Newer VW reliability

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Sep 3, 2004
Grove City, OH
Wife is looking at an 01' VW GTI with the 1.8T she can buy from a co-worker ($7k firm, but with 74k miles and needs new tires). VW's dont seem to have a very good reliability record from what I see. Anyone know what to expect with these cars as they age?
If it was a 1.8T, I'd be more concerned about the past oil change history as this engine CAN be a sludge monster.

1. window regulator clips - 7 yr. unlimited mileage warranty

2. coilpacks - VW has offered some sort of extended warranty on these; not sure of the details

3. MAF sensor - 7 yr./70k mile extended warranty

4. coolant temp sensor - black in color - less than $20 for a new one (green in color) & very easy to install yourself.

All 4 O.E. parts had high failure rates. Their OEM replacements seem to be very reliable.
Don't do it! 99.5 to 2003 were some very bad years regarding quality & reliability for VW. VW officials are on record for noting quality issues and just receintly, a some VW exec's in Germany have been brought up on charges for taking bribes and kick-backs from suppliers.

As this thing ages it will need more and more maintenance and repairs, compared to anything else in its class. If the engine is slugeded up, a motor and/or turbo are on the way out $5000-$1000, if VWoA doesn't feel sorry enough for you. The clutch has a dual mass flywheel that leaks oil when it fails...budget another $2000 for the clutch. If it is an AT, VW xmissions are lucky to make it to 100k before blowing up.

Then all the electrical querks. Hopefully the window regulators, MAF, coil packs have already been replaced...if not it might be a fight with VWoA to get these thinks covered (MAF warranty extension is only 70k!)

If you really really want it, offer them $100 more that what they would get on a trade-in. Then go buy the biggest and best service agreement you can find.
Its a 5 speed. I have known people with old, high mile VW's that seemed to sit in the shop more then in the driveway. My wife drives a 94' civic with close to 180k and its had few problems, but is getting rust around the rear wheel lips. I think I'll talk her out of the VW and try to convince her to get a new civic.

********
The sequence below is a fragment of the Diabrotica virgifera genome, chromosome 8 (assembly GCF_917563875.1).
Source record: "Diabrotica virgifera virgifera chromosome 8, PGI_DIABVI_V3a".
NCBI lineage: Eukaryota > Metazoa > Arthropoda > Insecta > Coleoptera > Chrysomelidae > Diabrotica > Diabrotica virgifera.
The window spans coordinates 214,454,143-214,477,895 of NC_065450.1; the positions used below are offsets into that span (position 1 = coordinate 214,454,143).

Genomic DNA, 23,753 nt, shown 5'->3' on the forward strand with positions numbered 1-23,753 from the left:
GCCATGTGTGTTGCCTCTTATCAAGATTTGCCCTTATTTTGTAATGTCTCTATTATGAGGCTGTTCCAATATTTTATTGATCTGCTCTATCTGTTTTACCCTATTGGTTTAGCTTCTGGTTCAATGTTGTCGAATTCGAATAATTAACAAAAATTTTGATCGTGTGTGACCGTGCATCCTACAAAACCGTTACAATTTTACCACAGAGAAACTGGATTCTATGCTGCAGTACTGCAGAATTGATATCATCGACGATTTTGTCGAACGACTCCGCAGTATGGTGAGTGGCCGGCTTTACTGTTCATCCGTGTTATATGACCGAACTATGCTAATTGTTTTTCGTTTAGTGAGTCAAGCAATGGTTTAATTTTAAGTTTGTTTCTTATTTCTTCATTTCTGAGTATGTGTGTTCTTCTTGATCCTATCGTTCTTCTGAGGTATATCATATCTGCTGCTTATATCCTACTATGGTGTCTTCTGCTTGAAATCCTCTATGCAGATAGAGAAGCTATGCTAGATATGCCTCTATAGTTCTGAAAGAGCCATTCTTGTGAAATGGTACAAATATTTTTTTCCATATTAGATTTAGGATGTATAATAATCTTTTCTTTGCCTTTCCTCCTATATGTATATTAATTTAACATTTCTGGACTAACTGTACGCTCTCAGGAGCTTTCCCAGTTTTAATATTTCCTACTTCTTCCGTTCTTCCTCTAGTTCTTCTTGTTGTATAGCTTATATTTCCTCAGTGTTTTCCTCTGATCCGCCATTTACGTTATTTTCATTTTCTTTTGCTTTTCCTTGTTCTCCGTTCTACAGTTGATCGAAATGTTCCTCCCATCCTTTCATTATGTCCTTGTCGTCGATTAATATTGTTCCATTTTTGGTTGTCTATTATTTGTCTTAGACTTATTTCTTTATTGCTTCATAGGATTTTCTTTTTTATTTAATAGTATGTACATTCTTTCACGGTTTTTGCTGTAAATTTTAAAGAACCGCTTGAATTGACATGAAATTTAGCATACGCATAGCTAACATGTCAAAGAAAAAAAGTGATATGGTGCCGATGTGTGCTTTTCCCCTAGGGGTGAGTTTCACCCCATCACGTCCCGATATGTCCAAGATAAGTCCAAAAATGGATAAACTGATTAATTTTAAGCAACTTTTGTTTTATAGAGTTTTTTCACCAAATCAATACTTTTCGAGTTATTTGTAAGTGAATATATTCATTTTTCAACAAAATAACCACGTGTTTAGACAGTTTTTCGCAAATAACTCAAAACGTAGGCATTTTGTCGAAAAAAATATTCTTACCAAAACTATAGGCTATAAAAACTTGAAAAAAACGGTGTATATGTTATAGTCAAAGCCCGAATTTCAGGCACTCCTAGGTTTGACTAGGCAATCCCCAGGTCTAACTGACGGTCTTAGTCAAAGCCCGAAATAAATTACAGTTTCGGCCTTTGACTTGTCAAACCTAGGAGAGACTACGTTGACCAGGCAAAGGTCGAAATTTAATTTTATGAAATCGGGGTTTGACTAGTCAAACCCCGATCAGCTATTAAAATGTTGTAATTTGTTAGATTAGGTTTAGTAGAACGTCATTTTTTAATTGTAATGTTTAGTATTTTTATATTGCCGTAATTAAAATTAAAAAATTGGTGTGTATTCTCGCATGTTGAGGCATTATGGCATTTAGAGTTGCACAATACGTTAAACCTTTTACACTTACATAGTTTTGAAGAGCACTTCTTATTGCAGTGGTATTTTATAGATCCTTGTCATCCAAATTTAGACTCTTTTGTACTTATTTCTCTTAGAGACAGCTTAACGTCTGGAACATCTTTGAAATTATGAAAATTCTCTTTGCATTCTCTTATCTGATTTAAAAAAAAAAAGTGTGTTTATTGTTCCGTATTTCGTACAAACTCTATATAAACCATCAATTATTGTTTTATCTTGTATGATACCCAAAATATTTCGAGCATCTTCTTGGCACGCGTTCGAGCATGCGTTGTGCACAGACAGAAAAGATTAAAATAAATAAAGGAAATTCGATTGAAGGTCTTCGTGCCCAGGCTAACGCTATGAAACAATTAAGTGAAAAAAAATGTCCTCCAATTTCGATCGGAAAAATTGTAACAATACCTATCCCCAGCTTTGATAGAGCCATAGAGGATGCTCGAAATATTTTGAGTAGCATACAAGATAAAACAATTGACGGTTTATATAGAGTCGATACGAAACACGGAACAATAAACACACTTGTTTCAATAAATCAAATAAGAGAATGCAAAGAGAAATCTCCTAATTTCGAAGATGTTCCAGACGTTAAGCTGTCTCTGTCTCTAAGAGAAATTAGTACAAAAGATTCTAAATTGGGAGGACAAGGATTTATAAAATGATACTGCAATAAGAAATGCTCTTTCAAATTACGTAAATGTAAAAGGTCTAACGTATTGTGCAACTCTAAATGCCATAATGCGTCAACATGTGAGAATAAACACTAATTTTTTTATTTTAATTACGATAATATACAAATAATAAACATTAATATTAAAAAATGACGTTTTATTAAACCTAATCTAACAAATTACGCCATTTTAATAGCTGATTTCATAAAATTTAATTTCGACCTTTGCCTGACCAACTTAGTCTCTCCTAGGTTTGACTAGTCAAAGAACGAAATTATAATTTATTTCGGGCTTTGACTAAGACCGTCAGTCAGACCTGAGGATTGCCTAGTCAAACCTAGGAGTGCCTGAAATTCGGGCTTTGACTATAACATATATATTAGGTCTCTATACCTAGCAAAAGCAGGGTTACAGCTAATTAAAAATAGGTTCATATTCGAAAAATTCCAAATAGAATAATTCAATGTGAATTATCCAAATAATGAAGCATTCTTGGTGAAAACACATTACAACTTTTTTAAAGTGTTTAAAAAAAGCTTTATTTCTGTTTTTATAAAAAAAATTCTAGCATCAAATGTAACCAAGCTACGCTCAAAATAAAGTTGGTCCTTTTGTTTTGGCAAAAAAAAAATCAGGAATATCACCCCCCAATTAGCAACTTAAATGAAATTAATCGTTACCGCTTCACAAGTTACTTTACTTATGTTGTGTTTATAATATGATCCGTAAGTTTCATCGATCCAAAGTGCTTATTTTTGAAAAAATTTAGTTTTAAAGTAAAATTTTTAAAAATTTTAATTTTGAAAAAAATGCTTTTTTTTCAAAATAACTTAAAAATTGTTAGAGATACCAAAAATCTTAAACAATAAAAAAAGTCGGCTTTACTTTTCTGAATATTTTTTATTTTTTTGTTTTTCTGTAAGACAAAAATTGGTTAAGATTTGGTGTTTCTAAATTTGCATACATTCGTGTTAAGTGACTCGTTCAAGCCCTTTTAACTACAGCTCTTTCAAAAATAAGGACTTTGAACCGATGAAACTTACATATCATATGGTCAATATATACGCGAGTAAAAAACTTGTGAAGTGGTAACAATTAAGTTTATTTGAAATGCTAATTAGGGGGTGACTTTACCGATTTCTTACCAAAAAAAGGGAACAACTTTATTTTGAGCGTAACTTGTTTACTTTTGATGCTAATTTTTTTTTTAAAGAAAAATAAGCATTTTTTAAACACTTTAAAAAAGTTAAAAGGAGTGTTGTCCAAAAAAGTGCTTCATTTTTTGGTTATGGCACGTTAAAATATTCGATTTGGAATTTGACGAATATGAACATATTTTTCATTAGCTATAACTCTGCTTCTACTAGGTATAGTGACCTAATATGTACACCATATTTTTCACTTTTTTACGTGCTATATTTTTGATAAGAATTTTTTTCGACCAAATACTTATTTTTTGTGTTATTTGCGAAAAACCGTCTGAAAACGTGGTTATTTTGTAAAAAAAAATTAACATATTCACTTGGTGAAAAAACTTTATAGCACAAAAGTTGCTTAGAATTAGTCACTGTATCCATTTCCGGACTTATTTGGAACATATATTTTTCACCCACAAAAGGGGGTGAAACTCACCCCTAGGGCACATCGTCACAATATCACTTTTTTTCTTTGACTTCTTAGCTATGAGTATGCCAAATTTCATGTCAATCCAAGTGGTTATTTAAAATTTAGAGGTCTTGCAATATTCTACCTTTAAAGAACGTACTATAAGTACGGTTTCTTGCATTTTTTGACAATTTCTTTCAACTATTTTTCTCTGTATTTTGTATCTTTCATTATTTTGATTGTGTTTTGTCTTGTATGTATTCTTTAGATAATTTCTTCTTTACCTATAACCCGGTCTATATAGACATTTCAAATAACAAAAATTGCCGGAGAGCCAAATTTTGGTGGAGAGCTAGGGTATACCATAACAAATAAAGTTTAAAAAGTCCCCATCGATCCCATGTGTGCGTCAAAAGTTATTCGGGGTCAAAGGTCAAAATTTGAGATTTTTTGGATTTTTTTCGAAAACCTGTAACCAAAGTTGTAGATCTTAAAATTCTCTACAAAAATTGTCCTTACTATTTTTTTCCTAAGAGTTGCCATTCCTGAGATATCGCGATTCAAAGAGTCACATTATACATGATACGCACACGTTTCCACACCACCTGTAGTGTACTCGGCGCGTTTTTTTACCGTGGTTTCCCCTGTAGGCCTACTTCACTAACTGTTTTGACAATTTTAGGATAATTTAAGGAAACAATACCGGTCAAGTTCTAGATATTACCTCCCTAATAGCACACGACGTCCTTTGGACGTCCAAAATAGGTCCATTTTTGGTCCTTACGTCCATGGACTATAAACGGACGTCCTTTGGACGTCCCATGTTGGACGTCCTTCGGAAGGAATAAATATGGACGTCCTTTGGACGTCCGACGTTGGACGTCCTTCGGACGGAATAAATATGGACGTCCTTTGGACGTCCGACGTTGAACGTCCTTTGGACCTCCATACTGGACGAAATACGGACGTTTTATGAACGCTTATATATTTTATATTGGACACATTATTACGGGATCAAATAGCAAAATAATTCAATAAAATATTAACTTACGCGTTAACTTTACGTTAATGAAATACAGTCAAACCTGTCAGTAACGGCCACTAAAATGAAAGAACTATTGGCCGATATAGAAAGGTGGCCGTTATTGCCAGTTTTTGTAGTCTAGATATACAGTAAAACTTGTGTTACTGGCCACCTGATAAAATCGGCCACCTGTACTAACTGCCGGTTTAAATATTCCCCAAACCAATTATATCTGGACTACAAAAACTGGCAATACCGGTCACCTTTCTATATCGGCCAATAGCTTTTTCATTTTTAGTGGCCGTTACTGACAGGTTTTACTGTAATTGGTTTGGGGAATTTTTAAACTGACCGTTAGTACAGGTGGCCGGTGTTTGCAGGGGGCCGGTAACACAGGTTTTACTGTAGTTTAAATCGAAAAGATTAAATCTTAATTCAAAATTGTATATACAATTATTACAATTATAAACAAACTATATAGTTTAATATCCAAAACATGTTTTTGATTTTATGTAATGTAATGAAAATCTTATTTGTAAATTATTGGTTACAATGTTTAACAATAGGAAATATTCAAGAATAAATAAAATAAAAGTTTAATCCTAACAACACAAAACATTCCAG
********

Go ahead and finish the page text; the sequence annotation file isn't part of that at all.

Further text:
And if you can't appeal to her on grounds of reliability, perhaps you could plant a seed in her head about what will become of the relationship with her coworker...
Why settle for a newer Civic? Get a 2003 Accord 5-spd.
I am not an anti-VW guy. I love VW. I mean they have some gonads. They will do some cool engines. They will do the TDI. Who else pushes diesel and has hung with it? I don't always agree with them -and they step in it sometimes - the new Jetta? YIKES TOO heavy, ugly and nasty - let's hope the get the 5 cylinder pumped up fast! I was about to buy a new Jetta wagon diesel. Not now.

All that said - there is a reason people sell used VW's. And it's not mainly because they want a new VW.
New(er) Civic or Used Jetta...this IS a no-brainer.

Go to a couple VW dealers. Hangout around the service department, observe & listen. Then do the same at a Honda Dealer or two. Monday mornings are always interesting…Also between 10 and 2, when the service writers need to call all the ‘customers’ back with the bad news the techs found.

I am a bit opinionated, as I had a 2001 Jetta that was virtually re-built at the dealer, due to all the warranty repairs...turbo & manifolds, transmission, MAF, door locks, brake light switches, etc... Yea, most of the stuff was ‘covered’, but the time and inconvenience was ludicrous! I bought it new and was contemplating a used Accord wagon. I thought the (used and highly desirable) Accord wagons were priced too high & went with the new Jetta. Boy was I wrong!
The problem is the part suppliers for the whole german car industry they better do something about it or there going to hurt. The only thing honda and toyota fear is each other. Dan
You guys are making my GTI angry.
Whatever happened to the concept of a reliable, well-built, reasonably-priced, "peoples' car" that came to its full realization during the immediate two decades following the second world war? Oh, yeah, now I remember - the names for this genre were later modified to "Corolla" and "Civic" . . .

(Gonads or not, if the darned thing sits in a dealer's service bay so often that it can find its way there without the owner, it's not worth its keep!)